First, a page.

Email is an “owned” marketing channel that allows you to have a direct connection with your audience. Unlike social media for example, where the platform you’re on (Facebook, Twitter, LinkedIn, etc) controls how your audience views your content. We should keep this principle in mind when it comes to our email’s content to ensure the tools we use don’t lock us into their platforms and we “own” our assets.
How assets get tied to a platform
Here’s an example of how your images can get tied to a tool/platform: Many email providers host your email’s images for you. This makes it easy to upload your images, and they generate a place for them on the web. However, this means that they host your images and usually generate image URL’s with their domain. So when you want to switch email providers, all the image URL’s used in your emails will go away as soon as you cancel your account with them, breaking all previous emails that you’ve sent out!
Keeping things separated
Image hosting is something we kept in mind with our integrations feature in Blocks Edit. We made it so while building an email, you are able to upload your images as you would expect, but with the added option of connecting to your own hosting via an FTP/sFTP or an Amazon S3 connection. This allows generating image URL’s using your domain. So you can switch your email provider, and even your hosting provider, while still holding on to the URL for your email’s images. Like a website, where you always want to point people to your domain, a domain should always be used as a permanent location for your email’s images as well.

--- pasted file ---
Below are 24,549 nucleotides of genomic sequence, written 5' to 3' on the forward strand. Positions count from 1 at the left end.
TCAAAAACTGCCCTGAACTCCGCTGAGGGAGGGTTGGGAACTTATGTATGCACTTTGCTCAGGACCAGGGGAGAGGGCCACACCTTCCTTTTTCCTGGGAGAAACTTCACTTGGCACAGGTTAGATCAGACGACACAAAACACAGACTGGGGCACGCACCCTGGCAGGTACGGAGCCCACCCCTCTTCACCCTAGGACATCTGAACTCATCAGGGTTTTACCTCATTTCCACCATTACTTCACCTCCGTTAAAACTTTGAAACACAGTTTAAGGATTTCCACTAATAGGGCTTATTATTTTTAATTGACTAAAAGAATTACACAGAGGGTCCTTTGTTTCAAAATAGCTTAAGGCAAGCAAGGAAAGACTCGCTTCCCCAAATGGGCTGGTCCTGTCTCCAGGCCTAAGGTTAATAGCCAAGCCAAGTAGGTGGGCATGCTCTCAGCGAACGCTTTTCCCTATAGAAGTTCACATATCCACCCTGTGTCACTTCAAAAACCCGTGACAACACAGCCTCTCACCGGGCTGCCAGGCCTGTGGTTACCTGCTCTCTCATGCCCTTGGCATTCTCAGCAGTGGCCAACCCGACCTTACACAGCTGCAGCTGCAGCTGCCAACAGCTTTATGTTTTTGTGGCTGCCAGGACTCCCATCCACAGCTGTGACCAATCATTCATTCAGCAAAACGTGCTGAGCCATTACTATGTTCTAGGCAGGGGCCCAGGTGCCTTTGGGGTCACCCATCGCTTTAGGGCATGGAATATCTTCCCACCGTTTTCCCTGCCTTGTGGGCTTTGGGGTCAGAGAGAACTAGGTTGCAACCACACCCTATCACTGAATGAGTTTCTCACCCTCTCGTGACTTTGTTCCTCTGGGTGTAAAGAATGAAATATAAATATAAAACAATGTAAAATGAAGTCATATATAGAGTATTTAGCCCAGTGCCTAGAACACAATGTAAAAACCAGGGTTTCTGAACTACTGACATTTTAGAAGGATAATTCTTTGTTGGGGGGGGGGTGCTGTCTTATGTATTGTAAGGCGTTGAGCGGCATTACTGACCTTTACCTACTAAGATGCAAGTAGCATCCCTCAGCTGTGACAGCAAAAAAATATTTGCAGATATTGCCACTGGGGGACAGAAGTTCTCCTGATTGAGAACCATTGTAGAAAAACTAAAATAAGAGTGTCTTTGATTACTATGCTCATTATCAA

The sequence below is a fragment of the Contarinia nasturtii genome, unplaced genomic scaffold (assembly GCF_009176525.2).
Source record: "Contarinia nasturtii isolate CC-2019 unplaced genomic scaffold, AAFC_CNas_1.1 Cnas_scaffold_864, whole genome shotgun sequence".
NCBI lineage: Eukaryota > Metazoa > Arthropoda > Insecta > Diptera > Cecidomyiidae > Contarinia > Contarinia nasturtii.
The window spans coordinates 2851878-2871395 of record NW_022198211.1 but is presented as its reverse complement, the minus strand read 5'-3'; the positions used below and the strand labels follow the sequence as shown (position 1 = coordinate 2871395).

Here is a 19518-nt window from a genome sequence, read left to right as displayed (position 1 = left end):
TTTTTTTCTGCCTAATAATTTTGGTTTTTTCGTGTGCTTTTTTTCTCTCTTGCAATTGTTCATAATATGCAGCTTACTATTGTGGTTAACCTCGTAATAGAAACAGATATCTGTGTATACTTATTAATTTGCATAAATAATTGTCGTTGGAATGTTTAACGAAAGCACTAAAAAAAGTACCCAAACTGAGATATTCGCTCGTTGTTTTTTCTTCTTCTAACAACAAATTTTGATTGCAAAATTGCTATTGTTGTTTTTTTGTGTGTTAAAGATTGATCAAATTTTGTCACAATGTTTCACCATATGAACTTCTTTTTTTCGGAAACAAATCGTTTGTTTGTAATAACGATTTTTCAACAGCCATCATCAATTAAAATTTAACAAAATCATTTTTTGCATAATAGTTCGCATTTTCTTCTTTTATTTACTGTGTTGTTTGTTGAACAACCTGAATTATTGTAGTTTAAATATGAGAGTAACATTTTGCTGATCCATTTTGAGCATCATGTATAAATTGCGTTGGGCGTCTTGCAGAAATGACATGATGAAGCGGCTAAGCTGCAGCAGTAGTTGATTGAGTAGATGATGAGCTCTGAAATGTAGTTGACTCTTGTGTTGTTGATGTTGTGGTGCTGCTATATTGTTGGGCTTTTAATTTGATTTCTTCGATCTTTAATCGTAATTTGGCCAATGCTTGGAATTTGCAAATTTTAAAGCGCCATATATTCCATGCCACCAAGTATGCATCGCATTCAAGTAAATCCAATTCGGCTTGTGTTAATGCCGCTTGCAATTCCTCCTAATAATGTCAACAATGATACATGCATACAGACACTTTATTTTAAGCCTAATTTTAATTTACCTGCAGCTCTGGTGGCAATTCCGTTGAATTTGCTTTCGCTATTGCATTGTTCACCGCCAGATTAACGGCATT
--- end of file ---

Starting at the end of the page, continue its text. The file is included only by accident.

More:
"Like a website, where you always want to point people to your domain, a domain should always be used as a permanent location for your email’s images as well."Tweet This
A custom workflow
We recently put this approach to the test ourselves, when we decided to move our newsletter to a new email provider. We had hosted images on our servers from the beginning and pointed all URL’s to our domain. And we also used our own HTML for content, building each email with the Blocks Edit editor. With this setup, the migration took just a couple of hours to transfer over our subscribers list. The rest of our workflow remained the same as before, made up of: a hosting provider for images, a content editor for producing emails, and an email provider to send out with.
When deciding on your email marketing’s workflow and tools, an end-to-end platform usually isn’t the right approach. You’re better off building your own workflow made up of specialized tools. For an email’s content, look for tools that allow importing and exporting standard HTML for your email, and which allow hosted images using your domain. That’s how you’re able to own and control your email’s assets.